The path to success isn’t always obvious. When Brian Smith reached 40 years of age, he quit his job writing low-budget monster movies, took a weeklong ice cream chemistry course at Penn State, and co-founded — with his wife, Jackie Cuscuna — what has grown into the Ample Hills Creamery empire.
It was, to say the least, a very profitable midlife crisis.
The Brooklyn-based ice creamery was a hit from the day it opened its first store in Prospect Heights in 2011, with lines around the block. It had to close four days after opening because it sold out all its ice cream.
Last year was a blockbuster for the brand: It opened its second facility, in Gowanus, published a cookbook, and began selling pints online. (The cookbook, Secrets and Stories From Brooklyn’s Favorite Ice Cream Shop, was written by Smith and Cuscuna, formerly a schoolteacher, and illustrated by Lauren Kaelin, the ice creamery’s director of marketing).
This year is shaping up to be even bigger: Last month, the company received $4 million in seed funding from local firm Brooklyn Bridge Ventures. Just last week they released their limited-edition Star Wars themed flavors, The Light Side and The Dark Side.
Now they’re planning to open a third space, a 15,000-square-foot retail and production facility in Red Hook.
Ample Hills’ ability to invest in the space came in no small part from Smith’s relationship with fellow local businessman Charlie O’Donnell. A tech investor and a neighbor, O’Donnell began mentoring Smith. The relationship grew into $4 million for Ample Hills — once O’Donnell led the investment round through his seed fund Brooklyn Bridge Ventures.
It was the fund’s first project outside of the technology industry and it paid off, bringing in other well heeled investors like Lerer Hippeau Ventures (Warby Parker, BuzzFeed), Red Sea Ventures (Sweetgreen), and the founders of Seamless.
O’Donnell also introduced Smith to key Ample Hills investor and Brooklyn Brewery co-founder Tom Potter. O’Donnell met Potter through a rowing club at Brooklyn Bridge Park.
Ample Hills plans to start renovating its new warehouse in January and hopes to open the Red Hook facility by summer 2016, Smith told Brownstoner.
But Smith and Cuscuna’s ice cream aspirations go way beyond Red Hook. “Our goal would be to make [more] brick-and-mortar shops,” Smith said of future plans. “My wife and I are really interested in building community gathering places. Our real interest is building unique shops in different locations without diluting our authenticity.”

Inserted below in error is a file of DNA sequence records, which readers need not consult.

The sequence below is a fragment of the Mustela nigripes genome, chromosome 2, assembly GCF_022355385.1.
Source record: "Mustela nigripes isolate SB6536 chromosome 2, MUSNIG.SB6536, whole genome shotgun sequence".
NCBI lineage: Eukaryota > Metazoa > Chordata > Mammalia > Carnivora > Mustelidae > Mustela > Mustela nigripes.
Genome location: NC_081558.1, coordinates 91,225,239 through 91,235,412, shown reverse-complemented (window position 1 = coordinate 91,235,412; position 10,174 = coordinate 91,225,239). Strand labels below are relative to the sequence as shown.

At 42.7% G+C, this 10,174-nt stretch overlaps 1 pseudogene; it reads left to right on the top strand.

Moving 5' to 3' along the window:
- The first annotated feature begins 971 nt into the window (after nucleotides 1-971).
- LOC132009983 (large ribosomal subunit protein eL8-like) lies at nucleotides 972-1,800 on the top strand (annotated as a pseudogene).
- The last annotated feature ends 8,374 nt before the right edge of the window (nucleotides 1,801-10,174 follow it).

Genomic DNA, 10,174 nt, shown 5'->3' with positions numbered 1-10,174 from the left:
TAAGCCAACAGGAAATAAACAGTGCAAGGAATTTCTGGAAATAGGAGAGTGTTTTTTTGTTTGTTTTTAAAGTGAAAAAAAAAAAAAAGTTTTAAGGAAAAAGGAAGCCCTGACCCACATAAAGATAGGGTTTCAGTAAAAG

Filling a Waterfront Warehouse With Ice Cream
In late November, Ample Hills signed a lease for an industrial space at 421 Van Brunt Street in the Beard and Robinson Stores complex, just across from Hometown BBQ and Fairway grocery store.
“I’m putting down a much bigger stake,” Smith told Brownstoner of the new Red Hook space. “It’s a multiple-year lease and the factory will be able to make ice cream for us for at least the next decade.”
The new facility will incorporate many of the creamery’s defining amenities, like a retrofitted bicycle that churns ice cream, and party room outfitted for children’s birthdays and other family-friendly events.
The venue will include a retail shop, an ice cream factory, and a bakery dedicated to creating Ample Hills’ signature handmade inclusions, such as the namesake of its Ooey Gooey Butter Cake flavor. An interactive element will permeate the space as the working factory sections will be open to the public.
Plans include a self-guided tour that explains Ample Hills’ vision and process — “the narrative of how and why we make ice cream,” said Smith.
In addition to local entertainment and ice cream creation, Smith has plans for national production at the facility. Although he staunchly stands by Ample Hills’ Brooklyn roots and local energy, he’s working toward getting pints into stores across the country.